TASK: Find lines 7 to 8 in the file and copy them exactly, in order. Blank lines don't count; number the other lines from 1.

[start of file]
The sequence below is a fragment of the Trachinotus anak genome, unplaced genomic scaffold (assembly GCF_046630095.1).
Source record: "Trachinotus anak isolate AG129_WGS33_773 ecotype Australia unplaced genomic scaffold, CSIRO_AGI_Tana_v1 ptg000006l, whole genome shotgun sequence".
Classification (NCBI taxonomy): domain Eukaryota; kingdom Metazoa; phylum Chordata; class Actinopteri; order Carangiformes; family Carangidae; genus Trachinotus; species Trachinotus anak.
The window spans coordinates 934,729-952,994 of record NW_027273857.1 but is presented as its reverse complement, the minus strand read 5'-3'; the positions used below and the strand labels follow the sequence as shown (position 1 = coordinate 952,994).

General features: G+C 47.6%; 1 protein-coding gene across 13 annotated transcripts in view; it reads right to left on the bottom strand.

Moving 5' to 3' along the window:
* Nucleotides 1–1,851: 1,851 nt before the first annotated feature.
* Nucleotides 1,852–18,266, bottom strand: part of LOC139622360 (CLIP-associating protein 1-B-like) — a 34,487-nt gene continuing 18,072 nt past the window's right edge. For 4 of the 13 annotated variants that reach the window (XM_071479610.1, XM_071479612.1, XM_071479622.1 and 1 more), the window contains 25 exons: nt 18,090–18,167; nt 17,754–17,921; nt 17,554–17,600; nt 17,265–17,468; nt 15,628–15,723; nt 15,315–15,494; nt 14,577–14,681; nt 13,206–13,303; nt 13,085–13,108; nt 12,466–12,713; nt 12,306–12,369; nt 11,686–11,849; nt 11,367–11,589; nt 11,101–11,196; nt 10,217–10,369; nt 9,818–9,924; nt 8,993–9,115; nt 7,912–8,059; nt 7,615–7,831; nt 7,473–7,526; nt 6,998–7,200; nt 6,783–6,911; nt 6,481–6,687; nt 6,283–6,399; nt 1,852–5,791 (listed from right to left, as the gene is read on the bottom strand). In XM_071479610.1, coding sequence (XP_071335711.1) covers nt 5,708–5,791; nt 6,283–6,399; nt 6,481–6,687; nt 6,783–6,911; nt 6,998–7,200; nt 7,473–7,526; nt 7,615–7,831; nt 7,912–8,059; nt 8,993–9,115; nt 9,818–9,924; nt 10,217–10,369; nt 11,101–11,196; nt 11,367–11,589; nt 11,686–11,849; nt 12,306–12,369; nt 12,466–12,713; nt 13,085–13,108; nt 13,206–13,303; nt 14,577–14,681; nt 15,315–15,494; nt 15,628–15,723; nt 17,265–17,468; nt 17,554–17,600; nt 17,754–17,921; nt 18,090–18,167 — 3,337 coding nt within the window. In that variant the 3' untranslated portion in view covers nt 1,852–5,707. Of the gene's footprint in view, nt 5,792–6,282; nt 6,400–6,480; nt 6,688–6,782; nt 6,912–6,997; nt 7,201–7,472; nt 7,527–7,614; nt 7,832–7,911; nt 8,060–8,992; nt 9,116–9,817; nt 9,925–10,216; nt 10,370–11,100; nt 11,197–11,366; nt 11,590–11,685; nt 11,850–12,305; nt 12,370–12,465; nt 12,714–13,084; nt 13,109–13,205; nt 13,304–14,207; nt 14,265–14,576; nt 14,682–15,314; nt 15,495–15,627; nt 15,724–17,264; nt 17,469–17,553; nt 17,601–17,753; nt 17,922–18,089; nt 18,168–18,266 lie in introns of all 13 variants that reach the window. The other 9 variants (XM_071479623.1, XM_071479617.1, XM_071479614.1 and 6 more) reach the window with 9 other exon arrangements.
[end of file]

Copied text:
* Nucleotides 1–1,851: 1,851 nt before the first annotated feature.
* Nucleotides 1,852–18,266, bottom strand: part of LOC139622360 (CLIP-associating protein 1-B-like) — a 34,487-nt gene continuing 18,072 nt past the window's right edge. For 4 of the 13 annotated variants that reach the window (XM_071479610.1, XM_071479612.1, XM_071479622.1 and 1 more), the window contains 25 exons: nt 18,090–18,167; nt 17,754–17,921; nt 17,554–17,600; nt 17,265–17,468; nt 15,628–15,723; nt 15,315–15,494; nt 14,577–14,681; nt 13,206–13,303; nt 13,085–13,108; nt 12,466–12,713; nt 12,306–12,369; nt 11,686–11,849; nt 11,367–11,589; nt 11,101–11,196; nt 10,217–10,369; nt 9,818–9,924; nt 8,993–9,115; nt 7,912–8,059; nt 7,615–7,831; nt 7,473–7,526; nt 6,998–7,200; nt 6,783–6,911; nt 6,481–6,687; nt 6,283–6,399; nt 1,852–5,791 (listed from right to left, as the gene is read on the bottom strand). In XM_071479610.1, coding sequence (XP_071335711.1) covers nt 5,708–5,791; nt 6,283–6,399; nt 6,481–6,687; nt 6,783–6,911; nt 6,998–7,200; nt 7,473–7,526; nt 7,615–7,831; nt 7,912–8,059; nt 8,993–9,115; nt 9,818–9,924; nt 10,217–10,369; nt 11,101–11,196; nt 11,367–11,589; nt 11,686–11,849; nt 12,306–12,369; nt 12,466–12,713; nt 13,085–13,108; nt 13,206–13,303; nt 14,577–14,681; nt 15,315–15,494; nt 15,628–15,723; nt 17,265–17,468; nt 17,554–17,600; nt 17,754–17,921; nt 18,090–18,167 — 3,337 coding nt within the window. In that variant the 3' untranslated portion in view covers nt 1,852–5,707. Of the gene's footprint in view, nt 5,792–6,282; nt 6,400–6,480; nt 6,688–6,782; nt 6,912–6,997; nt 7,201–7,472; nt 7,527–7,614; nt 7,832–7,911; nt 8,060–8,992; nt 9,116–9,817; nt 9,925–10,216; nt 10,370–11,100; nt 11,197–11,366; nt 11,590–11,685; nt 11,850–12,305; nt 12,370–12,465; nt 12,714–13,084; nt 13,109–13,205; nt 13,304–14,207; nt 14,265–14,576; nt 14,682–15,314; nt 15,495–15,627; nt 15,724–17,264; nt 17,469–17,553; nt 17,601–17,753; nt 17,922–18,089; nt 18,168–18,266 lie in introns of all 13 variants that reach the window. The other 9 variants (XM_071479623.1, XM_071479617.1, XM_071479614.1 and 6 more) reach the window with 9 other exon arrangements.